By the numbers: College of Cardinals is unique global institution

VATICAN CITY – The church’s 24 new cardinals will join a unique institution that has grown dramatically in membership and has gradually been internationalized in recent decades.

Just as when it originated more than 850 years ago, the College of Cardinals remains an all-male, all-clerical body that advises the pope. Unlike the early days, however, its membership is no longer made up of the resident clergy of Rome, but of prelates from many countries.

Following the consistory Nov. 20, the cardinals will number 203, a new record. For centuries, the limit was 70 cardinals, a ceiling set aside in 1958 by Pope John XXIII.

Other significant characteristics of the college can be seen in numbers:

– The college is elderly. The average age of cardinals today is nearly 78, reflecting the fact that for many of them, the red hat is something that arrives late in life. Pope Benedict XVI was not exactly rejuvenating the college in his choice of new cardinals this fall: Their average age is about 74.

Among cardinals eligible to vote in a conclave – those under the age of 80 – the average age is close to 73. Today there are only two cardinals under the age of 60, and 82 cardinals over the age of 80.

– The college is less Italian and more international. The College of Cardinals was for centuries dominated by Italian clergy, and just 100 years ago, Italians made up more than half the membership. Those numbers are down, although Italians still represent a relatively high 20 percent of the voting-age cardinals and 24 percent of the entire college.

Cardinals today come from 70 countries on six continents. But while the college’s membership has more geographic variety, its center of gravity has remained in Europe. That has been true even under recent popes: Pope John Paul II named many cardinals from Eastern Europe; and of the 60 cardinals named by Pope Benedict, 35 have been European.

Today, Europeans represent 55 percent of the College of Cardinals and 51 percent of the voting-age cardinals. The global breakdown of under-80 cardinals among the rest of the world: Latin America 17.4 percent, North America 12.4 percent, Africa 9.1 percent, Asia 9.1 percent, Oceania 0.8 percent.

– The college has a Roman Curia streak. Members or former members of Vatican agencies represent 31 percent of the voting-age cardinals, and nearly 34 percent of the total membership in the College of Cardinals. Pope Benedict has added significantly to these numbers, handing the red hat to some 25 Roman Curia officials over the past five years.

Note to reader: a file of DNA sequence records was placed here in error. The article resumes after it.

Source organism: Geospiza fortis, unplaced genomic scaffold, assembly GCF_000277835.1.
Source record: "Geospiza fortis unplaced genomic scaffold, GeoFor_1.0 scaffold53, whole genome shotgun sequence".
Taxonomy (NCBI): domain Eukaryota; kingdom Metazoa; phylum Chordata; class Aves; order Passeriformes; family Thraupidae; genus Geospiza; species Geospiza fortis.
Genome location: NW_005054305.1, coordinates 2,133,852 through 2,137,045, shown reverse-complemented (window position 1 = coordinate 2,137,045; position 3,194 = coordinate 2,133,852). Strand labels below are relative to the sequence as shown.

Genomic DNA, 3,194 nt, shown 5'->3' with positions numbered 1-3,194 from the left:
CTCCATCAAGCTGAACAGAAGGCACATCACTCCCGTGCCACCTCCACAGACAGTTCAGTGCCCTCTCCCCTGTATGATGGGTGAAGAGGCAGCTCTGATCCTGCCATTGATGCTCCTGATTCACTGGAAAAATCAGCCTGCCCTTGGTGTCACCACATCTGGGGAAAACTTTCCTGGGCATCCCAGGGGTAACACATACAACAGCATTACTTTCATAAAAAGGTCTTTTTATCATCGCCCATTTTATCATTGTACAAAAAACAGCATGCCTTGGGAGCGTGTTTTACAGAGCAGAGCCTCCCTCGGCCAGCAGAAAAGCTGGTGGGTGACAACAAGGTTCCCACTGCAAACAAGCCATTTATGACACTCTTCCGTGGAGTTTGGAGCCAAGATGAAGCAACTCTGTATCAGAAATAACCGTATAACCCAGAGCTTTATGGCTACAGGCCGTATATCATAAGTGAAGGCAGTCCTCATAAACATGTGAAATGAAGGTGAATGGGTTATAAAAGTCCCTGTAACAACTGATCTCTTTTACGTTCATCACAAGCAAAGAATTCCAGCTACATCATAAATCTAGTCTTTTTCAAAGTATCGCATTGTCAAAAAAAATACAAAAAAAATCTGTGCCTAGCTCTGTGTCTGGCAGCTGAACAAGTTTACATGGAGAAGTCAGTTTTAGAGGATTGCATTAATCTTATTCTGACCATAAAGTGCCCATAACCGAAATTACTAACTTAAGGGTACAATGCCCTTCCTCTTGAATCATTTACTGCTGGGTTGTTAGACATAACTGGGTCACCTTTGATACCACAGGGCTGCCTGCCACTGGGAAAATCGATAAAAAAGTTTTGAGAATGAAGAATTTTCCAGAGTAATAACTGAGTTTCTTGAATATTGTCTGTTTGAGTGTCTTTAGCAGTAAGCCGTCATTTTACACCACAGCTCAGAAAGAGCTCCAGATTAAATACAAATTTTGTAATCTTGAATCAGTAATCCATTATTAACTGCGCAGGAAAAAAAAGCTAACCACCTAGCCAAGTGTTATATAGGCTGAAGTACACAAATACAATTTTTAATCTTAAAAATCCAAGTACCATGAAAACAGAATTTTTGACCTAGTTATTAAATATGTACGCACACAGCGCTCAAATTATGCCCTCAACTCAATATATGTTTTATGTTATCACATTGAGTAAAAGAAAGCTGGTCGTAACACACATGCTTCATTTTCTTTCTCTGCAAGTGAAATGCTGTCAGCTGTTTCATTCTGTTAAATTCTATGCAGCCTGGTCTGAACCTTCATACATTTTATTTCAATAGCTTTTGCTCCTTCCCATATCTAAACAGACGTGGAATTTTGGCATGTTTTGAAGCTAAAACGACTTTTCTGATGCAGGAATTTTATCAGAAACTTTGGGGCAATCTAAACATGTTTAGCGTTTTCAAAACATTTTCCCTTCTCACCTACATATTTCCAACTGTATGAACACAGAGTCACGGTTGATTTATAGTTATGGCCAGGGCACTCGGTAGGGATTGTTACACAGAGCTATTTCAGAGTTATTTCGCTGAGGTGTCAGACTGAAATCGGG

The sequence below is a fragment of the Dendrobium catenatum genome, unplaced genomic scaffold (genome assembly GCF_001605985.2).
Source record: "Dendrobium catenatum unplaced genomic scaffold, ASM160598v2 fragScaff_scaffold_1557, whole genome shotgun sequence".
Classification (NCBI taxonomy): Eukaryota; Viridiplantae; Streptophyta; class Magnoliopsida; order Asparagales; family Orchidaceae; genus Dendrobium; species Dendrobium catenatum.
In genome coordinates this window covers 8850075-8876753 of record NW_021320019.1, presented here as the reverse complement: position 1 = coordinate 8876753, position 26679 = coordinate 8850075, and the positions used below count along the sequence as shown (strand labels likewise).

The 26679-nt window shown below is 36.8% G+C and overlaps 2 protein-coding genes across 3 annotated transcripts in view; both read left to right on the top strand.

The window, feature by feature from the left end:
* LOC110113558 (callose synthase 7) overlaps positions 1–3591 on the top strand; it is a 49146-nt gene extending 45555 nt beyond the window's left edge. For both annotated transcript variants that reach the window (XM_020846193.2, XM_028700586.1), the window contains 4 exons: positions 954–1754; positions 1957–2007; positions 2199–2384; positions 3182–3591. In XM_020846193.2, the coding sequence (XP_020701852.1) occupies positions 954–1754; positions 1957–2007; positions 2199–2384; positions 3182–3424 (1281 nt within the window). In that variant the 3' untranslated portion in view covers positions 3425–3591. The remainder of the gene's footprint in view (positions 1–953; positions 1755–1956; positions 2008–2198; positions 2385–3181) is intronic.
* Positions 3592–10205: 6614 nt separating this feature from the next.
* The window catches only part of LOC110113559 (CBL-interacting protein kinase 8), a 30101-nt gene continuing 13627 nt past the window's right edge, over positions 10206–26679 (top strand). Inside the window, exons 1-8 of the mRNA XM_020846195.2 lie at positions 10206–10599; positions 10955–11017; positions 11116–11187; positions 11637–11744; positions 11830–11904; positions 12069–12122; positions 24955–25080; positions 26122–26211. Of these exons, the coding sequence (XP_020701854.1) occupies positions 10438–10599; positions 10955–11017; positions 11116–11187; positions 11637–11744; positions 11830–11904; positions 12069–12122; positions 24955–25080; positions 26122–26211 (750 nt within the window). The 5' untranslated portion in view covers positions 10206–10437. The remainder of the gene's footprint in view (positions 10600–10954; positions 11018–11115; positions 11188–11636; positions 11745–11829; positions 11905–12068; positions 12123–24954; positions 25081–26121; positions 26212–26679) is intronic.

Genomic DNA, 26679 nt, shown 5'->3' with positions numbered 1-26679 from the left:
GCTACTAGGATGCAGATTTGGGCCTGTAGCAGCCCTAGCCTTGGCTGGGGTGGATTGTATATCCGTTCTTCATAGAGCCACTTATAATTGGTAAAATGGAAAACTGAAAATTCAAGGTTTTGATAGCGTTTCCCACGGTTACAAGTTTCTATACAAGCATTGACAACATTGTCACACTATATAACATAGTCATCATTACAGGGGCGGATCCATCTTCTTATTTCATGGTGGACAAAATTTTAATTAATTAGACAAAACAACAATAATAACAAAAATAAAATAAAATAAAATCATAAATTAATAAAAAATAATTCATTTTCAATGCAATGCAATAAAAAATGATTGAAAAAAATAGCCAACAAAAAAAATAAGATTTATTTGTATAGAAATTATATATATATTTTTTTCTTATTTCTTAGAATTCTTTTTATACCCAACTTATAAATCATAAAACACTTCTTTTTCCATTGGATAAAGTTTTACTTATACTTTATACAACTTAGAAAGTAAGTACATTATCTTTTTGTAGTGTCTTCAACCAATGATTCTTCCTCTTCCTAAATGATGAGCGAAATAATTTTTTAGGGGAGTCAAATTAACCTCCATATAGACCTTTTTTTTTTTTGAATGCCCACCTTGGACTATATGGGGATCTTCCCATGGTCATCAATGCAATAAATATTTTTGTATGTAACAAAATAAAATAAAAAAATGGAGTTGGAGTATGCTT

– The college still bears the imprint of Pope John Paul II. Popes shape the College of Cardinals, but it takes time. When he died in 2005, the late Polish pontiff had named a vast majority of living cardinals and almost all of those who voted in the subsequent conclave. That legacy is shifting, but gradually. Today, 59 percent of voting-age cardinals were created by Pope John Paul II, and 41 percent by Pope Benedict XVI. (The last voting-age cardinal named by Pope Paul VI, U.S. Cardinal William W. Baum, turned 80 in 2006.)

– The college has a strong U.S. contingent. With 18 cardinals, 13 of whom can vote in a conclave, the United States is second only to Italy- in numbers, if not in influence – in the College of Cardinals. That will undoubtedly continue as archbishops in places like New York and Los Angeles receive the red hat over the next few years, and as other major U.S. archdioceses go through a leadership transition.

– The college embraces religious orders. At present, 24 of the voting-age cardinals belong to religious orders. Although it’s foolish to speak of “blocs” of voters among the cardinals, the Salesians are currently on top with five voters, three of them appointed by Pope Benedict – a fact that has not escaped observers in Rome.

Catholic Review

The Catholic Review is the official publication of the Archdiocese of Baltimore.